As Ireland continues to flatten the Covid-19 curve and starts slowly picking up the pieces from the devastating personal, societal, and economic impact the pandemic has had, new research reveals that Irish consumers still intend to make some key purchases they had planned before the virus hit.
The survey by renowned research company iReach, revealed that 28 per cent of Irish people are planning to buy a car in the next 12 to 18 months, with 14 per cent intending to purchase a new car, 13 per cent intending to buy second-hand, and one per cent planning on buying an imported vehicle. Twenty-three per cent say they will likely choose hybrid for their next car choice.
The nationally representative survey of 1,000 Irish citizens was carried out in May and specifically examined consumers’ intentions to purchase a car, as well as car brand and powertrain preferences.
When presented with a list of the top 20 mass market car brands and asked which brand they would most likely choose for their next car purchase almost a quarter of respondents (23 per cent ) chose Toyota, with the second choice coming in at almost half of that with 12 per cent of the vote. Likely linked to this consumer preference in the brand is the fact that Toyota recently ranked the top car brand operating in Ireland overall in the 2020 Reptrak study, and came out on top in an earlier iReach survey in February this year with 21 per cent of respondents stating Toyota has the best reputation of all car brands, followed by the next car brand at 11 per cent.
When it came to intended powertrain choice, hybrid accounted for 23 per cent in the May survey, which is very much in line with the 23 per cent opting for Toyota given the brand sells almost exclusively self-charging hybrid models.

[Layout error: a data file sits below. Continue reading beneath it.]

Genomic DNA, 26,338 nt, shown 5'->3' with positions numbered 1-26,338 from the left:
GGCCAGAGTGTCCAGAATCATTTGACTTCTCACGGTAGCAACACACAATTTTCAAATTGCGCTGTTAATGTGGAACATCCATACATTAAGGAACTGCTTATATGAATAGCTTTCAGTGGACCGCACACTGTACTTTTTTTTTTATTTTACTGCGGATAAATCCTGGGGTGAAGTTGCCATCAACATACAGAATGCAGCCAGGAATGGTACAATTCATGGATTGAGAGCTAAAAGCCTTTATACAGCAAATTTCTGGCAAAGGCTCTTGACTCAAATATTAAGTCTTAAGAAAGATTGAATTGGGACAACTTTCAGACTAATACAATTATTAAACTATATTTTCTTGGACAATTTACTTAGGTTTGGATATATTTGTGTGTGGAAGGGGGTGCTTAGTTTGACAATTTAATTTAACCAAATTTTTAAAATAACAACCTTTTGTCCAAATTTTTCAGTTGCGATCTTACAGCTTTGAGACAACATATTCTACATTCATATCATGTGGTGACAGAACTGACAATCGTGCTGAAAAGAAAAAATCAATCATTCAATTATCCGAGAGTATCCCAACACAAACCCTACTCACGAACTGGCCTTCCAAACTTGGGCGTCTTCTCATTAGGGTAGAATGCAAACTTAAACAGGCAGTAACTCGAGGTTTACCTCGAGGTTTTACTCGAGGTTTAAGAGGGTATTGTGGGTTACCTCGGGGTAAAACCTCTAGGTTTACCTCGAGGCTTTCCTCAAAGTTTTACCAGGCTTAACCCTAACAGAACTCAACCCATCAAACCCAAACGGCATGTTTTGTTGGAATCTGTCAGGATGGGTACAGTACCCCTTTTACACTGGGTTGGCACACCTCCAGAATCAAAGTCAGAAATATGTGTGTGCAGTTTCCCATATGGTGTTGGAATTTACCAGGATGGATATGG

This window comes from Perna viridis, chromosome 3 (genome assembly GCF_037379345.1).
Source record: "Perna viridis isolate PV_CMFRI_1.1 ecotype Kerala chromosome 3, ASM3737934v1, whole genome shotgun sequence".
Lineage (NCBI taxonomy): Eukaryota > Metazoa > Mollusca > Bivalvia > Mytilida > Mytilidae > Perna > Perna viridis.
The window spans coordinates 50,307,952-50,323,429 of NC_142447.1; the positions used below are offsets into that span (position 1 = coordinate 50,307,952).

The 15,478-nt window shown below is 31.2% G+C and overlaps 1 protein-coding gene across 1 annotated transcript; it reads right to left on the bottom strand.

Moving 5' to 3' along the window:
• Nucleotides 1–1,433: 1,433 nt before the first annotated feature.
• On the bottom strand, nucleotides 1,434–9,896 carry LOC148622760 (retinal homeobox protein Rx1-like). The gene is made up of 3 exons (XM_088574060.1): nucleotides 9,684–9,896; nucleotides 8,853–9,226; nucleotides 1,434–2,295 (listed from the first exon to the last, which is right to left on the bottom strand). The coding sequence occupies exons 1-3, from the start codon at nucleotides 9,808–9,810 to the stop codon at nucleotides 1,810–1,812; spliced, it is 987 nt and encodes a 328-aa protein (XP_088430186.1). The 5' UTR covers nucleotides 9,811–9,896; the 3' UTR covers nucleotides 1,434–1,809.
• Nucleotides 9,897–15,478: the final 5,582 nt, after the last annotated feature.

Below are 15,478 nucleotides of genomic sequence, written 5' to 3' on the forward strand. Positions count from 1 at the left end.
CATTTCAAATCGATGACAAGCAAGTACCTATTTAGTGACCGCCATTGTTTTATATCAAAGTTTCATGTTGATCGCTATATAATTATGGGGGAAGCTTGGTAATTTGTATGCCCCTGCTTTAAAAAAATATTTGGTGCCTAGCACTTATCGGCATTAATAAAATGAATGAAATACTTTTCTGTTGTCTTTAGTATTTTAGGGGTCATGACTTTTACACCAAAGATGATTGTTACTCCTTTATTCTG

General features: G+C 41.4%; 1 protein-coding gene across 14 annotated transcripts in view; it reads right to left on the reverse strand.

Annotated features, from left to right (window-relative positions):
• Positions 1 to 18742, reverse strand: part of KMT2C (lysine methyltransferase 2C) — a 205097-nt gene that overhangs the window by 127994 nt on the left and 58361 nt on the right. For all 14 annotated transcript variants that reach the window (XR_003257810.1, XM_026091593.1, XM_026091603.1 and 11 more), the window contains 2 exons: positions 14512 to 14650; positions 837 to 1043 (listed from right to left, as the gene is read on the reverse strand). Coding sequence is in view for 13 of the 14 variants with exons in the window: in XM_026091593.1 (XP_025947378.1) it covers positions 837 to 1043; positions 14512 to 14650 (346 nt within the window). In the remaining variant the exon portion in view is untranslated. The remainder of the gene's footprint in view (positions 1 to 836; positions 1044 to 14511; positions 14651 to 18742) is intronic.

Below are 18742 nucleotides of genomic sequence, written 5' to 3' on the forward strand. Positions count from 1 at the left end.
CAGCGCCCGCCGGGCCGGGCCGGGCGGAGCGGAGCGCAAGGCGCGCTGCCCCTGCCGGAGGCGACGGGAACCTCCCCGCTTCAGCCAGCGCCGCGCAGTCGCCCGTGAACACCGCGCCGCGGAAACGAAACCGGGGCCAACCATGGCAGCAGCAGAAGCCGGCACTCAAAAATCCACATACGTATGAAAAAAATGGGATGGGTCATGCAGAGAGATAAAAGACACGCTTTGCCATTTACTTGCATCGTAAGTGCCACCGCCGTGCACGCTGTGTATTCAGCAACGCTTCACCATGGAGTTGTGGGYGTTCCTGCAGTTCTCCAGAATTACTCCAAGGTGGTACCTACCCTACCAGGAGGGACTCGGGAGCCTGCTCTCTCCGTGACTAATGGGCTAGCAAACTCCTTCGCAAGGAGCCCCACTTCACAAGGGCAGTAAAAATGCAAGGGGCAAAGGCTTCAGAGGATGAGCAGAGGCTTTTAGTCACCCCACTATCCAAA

Toyota has been at the forefront of progression towards a more eco-friendly motoring environment for more than 20 years since the first Prius hybrid was introduced. Since that time, it has made significant technological advancements to the point where their affordable, new generation self-charging hybrid cars now drive in zero emissions mode more than 50 per cent of the time. As such, the brand, which ceased diesel production in 2018 in line with its Built For A Better World brand promise, is in high-demand with environmentally conscious motorists for both city and long distance driving conditions as evidenced by the fact that Ireland’s best-selling car in 2019 and 2020 is the Toyota Corolla hybrid.
In terms of other powertrains, 12 per cent of survey respondents said they wouldd choose full-electric, 25 per cent said they would opt for petrol, 33 per cent said diesel, while six per cent indicated they would most likely purchase a plug-in hybrid.
In a more detailed pre-Covid-19 omnibus survey of 1,900 people in February, also conducted by iReach, Toyota once again proved to be the car brand getting more accolades than any other, coming in as the number one brand for resale value, build quality, price, lowest fuel consumption, most trusted car brand, and leaders in hybrid.
Commenting on the survey results, Steve Tormey, Toyota Ireland CEO said; "Undoubtedly the last few months have been extraordinarily difficult for Irish people however, it has been inspiring to see how resilient we are as a nation as we work through the phases and challenges presented to us.
"We at Toyota are very much heartened to see the continued support for our brand in Ireland as evidenced by the strong iReach research results. As a brand, we strive to be an integral part of Irish society and the lives of the customers we have served for nearly 50 years. We intend to continue to support the country under our Built for a Better World brand promise into the future, and pave the way towards a more sustainable world and a zero emissions motoring environment.
"And as restrictions are lifted and we all have greater freedom to travel, we look forward to helping our customers, current and new, to rediscover the joys of hybrid motoring."